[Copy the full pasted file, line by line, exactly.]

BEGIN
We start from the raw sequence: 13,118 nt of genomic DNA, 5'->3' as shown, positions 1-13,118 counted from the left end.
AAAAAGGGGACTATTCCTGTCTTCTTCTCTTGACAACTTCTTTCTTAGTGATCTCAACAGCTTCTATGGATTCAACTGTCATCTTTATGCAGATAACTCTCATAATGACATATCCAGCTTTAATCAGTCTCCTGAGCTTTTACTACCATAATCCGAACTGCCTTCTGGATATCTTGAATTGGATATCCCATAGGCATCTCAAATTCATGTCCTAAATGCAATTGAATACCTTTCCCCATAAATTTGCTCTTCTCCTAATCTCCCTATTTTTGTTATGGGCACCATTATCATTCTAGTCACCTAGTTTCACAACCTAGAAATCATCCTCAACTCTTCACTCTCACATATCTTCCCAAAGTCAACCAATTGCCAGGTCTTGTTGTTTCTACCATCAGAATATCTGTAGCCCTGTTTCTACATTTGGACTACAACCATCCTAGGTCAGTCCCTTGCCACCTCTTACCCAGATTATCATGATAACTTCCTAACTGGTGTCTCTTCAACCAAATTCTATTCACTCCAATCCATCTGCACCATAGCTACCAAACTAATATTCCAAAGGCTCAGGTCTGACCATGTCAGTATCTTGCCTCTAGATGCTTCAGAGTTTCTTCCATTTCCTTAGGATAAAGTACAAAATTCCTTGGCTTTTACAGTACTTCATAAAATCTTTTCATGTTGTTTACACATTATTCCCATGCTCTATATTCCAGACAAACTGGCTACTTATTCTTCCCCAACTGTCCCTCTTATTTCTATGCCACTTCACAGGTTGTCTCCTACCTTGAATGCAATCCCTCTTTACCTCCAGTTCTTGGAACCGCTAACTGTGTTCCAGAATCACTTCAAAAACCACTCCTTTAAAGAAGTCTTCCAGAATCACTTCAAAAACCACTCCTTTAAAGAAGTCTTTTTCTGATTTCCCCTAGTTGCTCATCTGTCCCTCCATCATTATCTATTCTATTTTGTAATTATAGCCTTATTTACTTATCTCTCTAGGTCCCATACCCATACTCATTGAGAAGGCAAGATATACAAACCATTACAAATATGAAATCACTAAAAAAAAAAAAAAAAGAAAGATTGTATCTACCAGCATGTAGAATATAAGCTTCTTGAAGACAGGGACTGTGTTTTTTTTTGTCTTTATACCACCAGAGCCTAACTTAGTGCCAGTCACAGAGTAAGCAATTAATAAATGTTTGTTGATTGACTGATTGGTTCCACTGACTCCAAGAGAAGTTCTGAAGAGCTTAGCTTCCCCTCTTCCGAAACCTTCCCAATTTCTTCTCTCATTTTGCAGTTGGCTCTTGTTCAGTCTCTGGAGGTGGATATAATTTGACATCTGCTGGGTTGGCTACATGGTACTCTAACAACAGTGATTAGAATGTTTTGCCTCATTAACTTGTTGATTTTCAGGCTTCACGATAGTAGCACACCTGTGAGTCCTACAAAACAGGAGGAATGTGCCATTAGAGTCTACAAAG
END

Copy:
We start from the raw sequence: 13,118 nt of genomic DNA, 5'->3' as shown, positions 1-13,118 counted from the left end.
AAAAAGGGGACTATTCCTGTCTTCTTCTCTTGACAACTTCTTTCTTAGTGATCTCAACAGCTTCTATGGATTCAACTGTCATCTTTATGCAGATAACTCTCATAATGACATATCCAGCTTTAATCAGTCTCCTGAGCTTTTACTACCATAATCCGAACTGCCTTCTGGATATCTTGAATTGGATATCCCATAGGCATCTCAAATTCATGTCCTAAATGCAATTGAATACCTTTCCCCATAAATTTGCTCTTCTCCTAATCTCCCTATTTTTGTTATGGGCACCATTATCATTCTAGTCACCTAGTTTCACAACCTAGAAATCATCCTCAACTCTTCACTCTCACATATCTTCCCAAAGTCAACCAATTGCCAGGTCTTGTTGTTTCTACCATCAGAATATCTGTAGCCCTGTTTCTACATTTGGACTACAACCATCCTAGGTCAGTCCCTTGCCACCTCTTACCCAGATTATCATGATAACTTCCTAACTGGTGTCTCTTCAACCAAATTCTATTCACTCCAATCCATCTGCACCATAGCTACCAAACTAATATTCCAAAGGCTCAGGTCTGACCATGTCAGTATCTTGCCTCTAGATGCTTCAGAGTTTCTTCCATTTCCTTAGGATAAAGTACAAAATTCCTTGGCTTTTACAGTACTTCATAAAATCTTTTCATGTTGTTTACACATTATTCCCATGCTCTATATTCCAGACAAACTGGCTACTTATTCTTCCCCAACTGTCCCTCTTATTTCTATGCCACTTCACAGGTTGTCTCCTACCTTGAATGCAATCCCTCTTTACCTCCAGTTCTTGGAACCGCTAACTGTGTTCCAGAATCACTTCAAAAACCACTCCTTTAAAGAAGTCTTCCAGAATCACTTCAAAAACCACTCCTTTAAAGAAGTCTTTTTCTGATTTCCCCTAGTTGCTCATCTGTCCCTCCATCATTATCTATTCTATTTTGTAATTATAGCCTTATTTACTTATCTCTCTAGGTCCCATACCCATACTCATTGAGAAGGCAAGATATACAAACCATTACAAATATGAAATCACTAAAAAAAAAAAAAAAAGAAAGATTGTATCTACCAGCATGTAGAATATAAGCTTCTTGAAGACAGGGACTGTGTTTTTTTTTGTCTTTATACCACCAGAGCCTAACTTAGTGCCAGTCACAGAGTAAGCAATTAATAAATGTTTGTTGATTGACTGATTGGTTCCACTGACTCCAAGAGAAGTTCTGAAGAGCTTAGCTTCCCCTCTTCCGAAACCTTCCCAATTTCTTCTCTCATTTTGCAGTTGGCTCTTGTTCAGTCTCTGGAGGTGGATATAATTTGACATCTGCTGGGTTGGCTACATGGTACTCTAACAACAGTGATTAGAATGTTTTGCCTCATTAACTTGTTGATTTTCAGGCTTCACGATAGTAGCACACCTGTGAGTCCTACAAAACAGGAGGAATGTGCCATTAGAGTCTACAAAG